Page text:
Agriculture in the Chesapeake Bay is a Success: Not a Goal Post

In the 1980s, I spent most of my time as a young Marine stationed in Maryland. Whenever I was afforded leave, crabbing and fishing in the Chesapeake Bay was a top priority. Sharing stories, buying oysters for $10 a bushel and attempting to catch a quick bite to eat was quintessential relaxation. Even the famous rock fish was coming back strong, despite there being no restrictions on eating anything from the waters. As much as I enjoyed the bay, according to locals, fishing was not always possible as over-harvest, poor sewage systems and agriculture runoff had a negative impact on the region for decades. It wasn’t until the passage of the 1972 Clean Water Act was there any effort by industry and organizations to protect the watershed. Fast forward fifty years later, I would find myself leading an organization deeply involved in meeting the goals, set forth by the federal government, for the continued restoration and improvement of the Chesapeake Bay Watershed.   

In June, the WVDA had the honor to host the annual meeting of the Southern Association of State Departments of Agriculture (SASDA). We chose Canaan Valley primarily to showcase the success West Virginia has had in making agriculture, energy and conservation work together. We even took agriculture leaders and attendees trout fishing on a stream removed from the 303d list for impaired streams. The fishing expedition and the meeting showed the effort our State and partners have made towards meeting the 2025 Restoration Goals for the Chesapeake Bay Program. These efforts have been a tremendous part of returning the natural beauty and tourism to the region. Despite our determination to achieve the original goals, we are now learning the Chesapeake Bay Commission wants to change the model and raise the bar, again.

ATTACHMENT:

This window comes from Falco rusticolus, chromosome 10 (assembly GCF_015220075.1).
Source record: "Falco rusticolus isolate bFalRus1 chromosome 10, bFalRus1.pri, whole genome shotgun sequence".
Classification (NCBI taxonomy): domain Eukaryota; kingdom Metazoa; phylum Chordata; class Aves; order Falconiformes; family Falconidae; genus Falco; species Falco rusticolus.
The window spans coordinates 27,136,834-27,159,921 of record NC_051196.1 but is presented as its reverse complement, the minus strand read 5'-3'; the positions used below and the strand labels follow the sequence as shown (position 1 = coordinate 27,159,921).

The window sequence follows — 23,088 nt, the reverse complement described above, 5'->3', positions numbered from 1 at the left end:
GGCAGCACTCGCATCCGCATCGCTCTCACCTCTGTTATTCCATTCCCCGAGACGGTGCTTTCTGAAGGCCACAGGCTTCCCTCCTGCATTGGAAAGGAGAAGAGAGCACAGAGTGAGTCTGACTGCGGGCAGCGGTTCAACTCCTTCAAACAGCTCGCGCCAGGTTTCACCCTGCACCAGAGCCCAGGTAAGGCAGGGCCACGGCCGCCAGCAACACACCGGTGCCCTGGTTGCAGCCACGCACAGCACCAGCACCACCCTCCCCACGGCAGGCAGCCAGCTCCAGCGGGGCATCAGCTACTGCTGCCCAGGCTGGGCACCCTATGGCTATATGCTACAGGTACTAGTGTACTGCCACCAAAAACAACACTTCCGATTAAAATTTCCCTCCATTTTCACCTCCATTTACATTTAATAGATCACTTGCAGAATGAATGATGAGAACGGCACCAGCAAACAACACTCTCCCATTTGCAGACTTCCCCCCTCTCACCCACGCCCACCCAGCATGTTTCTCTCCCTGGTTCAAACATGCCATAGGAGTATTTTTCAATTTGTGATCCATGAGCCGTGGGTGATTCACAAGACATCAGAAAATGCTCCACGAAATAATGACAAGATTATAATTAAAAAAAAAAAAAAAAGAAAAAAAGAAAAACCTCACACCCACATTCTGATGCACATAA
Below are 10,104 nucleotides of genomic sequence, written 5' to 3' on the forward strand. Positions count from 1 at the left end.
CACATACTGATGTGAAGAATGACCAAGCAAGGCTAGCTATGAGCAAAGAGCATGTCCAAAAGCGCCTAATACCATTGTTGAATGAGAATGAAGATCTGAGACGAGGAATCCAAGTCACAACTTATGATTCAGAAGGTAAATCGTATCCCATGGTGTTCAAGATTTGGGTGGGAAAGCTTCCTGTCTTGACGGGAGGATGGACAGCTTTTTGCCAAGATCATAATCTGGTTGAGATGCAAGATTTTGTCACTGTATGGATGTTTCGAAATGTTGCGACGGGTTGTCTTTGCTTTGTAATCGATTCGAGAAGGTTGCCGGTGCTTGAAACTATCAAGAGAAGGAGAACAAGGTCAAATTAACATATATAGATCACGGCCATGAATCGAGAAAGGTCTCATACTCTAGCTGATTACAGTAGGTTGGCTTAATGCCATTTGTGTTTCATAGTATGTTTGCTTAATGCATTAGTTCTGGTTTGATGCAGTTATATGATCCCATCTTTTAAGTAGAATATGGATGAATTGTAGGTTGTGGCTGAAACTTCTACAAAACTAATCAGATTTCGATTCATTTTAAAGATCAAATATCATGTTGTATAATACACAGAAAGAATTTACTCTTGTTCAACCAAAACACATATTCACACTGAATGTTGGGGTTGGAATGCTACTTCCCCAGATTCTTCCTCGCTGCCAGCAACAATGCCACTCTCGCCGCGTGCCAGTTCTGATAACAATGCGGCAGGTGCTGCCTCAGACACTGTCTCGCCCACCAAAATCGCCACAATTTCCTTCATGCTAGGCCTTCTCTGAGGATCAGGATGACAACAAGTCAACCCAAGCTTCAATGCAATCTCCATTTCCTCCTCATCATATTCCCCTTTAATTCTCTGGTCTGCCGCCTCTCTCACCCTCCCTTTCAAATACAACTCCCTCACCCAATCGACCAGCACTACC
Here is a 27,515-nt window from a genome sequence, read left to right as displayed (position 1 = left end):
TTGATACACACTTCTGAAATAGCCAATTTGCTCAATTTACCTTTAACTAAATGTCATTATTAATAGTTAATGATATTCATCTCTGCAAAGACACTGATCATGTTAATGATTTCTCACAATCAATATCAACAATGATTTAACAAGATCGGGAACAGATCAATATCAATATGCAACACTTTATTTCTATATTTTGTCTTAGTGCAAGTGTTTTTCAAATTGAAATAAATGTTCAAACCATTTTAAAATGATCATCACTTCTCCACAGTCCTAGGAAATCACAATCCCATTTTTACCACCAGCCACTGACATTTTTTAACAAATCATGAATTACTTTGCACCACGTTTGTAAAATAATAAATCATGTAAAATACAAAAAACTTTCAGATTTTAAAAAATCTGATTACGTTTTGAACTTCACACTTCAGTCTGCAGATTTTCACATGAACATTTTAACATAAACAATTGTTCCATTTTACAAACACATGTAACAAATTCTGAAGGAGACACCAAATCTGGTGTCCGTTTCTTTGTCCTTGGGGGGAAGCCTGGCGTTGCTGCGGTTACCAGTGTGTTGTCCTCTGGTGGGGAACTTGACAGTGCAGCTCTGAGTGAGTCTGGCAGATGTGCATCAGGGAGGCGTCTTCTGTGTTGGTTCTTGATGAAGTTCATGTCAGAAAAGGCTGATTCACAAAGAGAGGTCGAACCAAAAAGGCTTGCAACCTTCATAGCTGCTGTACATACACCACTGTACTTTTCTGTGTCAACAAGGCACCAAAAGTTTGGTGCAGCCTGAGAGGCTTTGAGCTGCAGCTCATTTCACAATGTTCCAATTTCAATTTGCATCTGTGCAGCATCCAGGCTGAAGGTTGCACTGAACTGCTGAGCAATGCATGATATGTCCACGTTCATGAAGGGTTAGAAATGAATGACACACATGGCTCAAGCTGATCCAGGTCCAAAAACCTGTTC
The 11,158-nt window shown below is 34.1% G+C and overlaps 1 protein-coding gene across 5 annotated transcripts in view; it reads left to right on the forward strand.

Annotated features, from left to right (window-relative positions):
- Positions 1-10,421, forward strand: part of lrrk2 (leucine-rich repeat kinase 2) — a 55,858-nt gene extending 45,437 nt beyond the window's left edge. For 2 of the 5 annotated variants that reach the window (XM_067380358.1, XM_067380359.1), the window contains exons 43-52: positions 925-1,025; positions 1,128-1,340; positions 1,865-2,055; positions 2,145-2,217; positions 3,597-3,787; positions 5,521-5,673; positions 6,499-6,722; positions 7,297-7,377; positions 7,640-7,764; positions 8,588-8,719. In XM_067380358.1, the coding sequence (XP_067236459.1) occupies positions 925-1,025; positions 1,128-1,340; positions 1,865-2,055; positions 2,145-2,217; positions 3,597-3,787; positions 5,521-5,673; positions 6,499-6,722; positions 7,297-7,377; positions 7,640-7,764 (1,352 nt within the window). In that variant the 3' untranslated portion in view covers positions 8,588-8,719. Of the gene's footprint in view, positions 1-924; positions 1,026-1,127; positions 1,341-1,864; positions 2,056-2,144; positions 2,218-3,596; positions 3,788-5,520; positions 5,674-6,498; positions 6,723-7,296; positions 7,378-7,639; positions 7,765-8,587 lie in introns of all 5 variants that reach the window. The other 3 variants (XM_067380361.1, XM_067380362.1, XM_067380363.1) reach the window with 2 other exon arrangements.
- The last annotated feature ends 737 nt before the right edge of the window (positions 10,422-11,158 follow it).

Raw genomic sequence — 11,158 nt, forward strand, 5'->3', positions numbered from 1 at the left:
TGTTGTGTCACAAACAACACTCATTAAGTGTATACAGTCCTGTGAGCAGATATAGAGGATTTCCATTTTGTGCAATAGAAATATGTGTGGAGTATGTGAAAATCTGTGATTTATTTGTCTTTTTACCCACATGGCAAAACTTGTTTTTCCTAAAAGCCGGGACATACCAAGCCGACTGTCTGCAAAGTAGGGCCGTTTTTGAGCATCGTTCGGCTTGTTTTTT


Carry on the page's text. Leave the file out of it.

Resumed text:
Under proposed changes, there will be less effort for actual monitoring and use of water quality data to pinpoint remaining sources of bay pollution. Not only does this continue to put an unfair burden and discount the efforts agriculture has made, but it’s just bad science. Therefore, immediately following the SASDA conference, I hosted a meeting with the Chesapeake Bay states and their secretaries or commissioners. We were joined by the Virginia Commissioner and Delaware Secretary of Agriculture, as well as staff from Pennsylvania and Maryland. After discussing the methodology and proposed changes, we all agreed the current model works because it is data driven. Where changes need to be made is be addressing the other industries that are not pulling their weight to ensure they step up conservation practices. West Virginia farmers and communities have already kept their promises of implementing and maintaining these practices.  

If we don’t hold every industrial sector accountable and, as a result, expect producers to make up the difference, we risk alienating all our farmers who have acted as good stewards of the land. In West Virginia, we have built a partnership around voluntary practices and cost-share programs to meet the goals of the Chesapeake Bay restoration. Raising the bar again signals to these producers that their effort was all for not and is a slap in the face to our farmers. By changing the model, we risk eroding any good will we have created with our producers and risk future conservation efforts. That is why we should focus on imploring others across the watershed to step up and implement conservation.  

I know firsthand about implementing conservation practices and have seen their benefits to agriculture and the environment. I don’t know a single agriculture leader that doesn’t care about the environment and clean water as they are all essential to the success of the American farmer. But if we keep changing the rules, we are doomed to fail. The agriculture commissioners, secretaries and directors will be meeting soon to address our concerns as one voice. We will be working with our state and federal partners to combat this misguided plan and federal overreach. Our fear is, if the federal government is left unchecked, it could impact other watersheds throughout the country. We have sounded the alarm. We hope you share our concerns.  

Kent A. Leonhardt
West Virginia Commissioner of Agriculture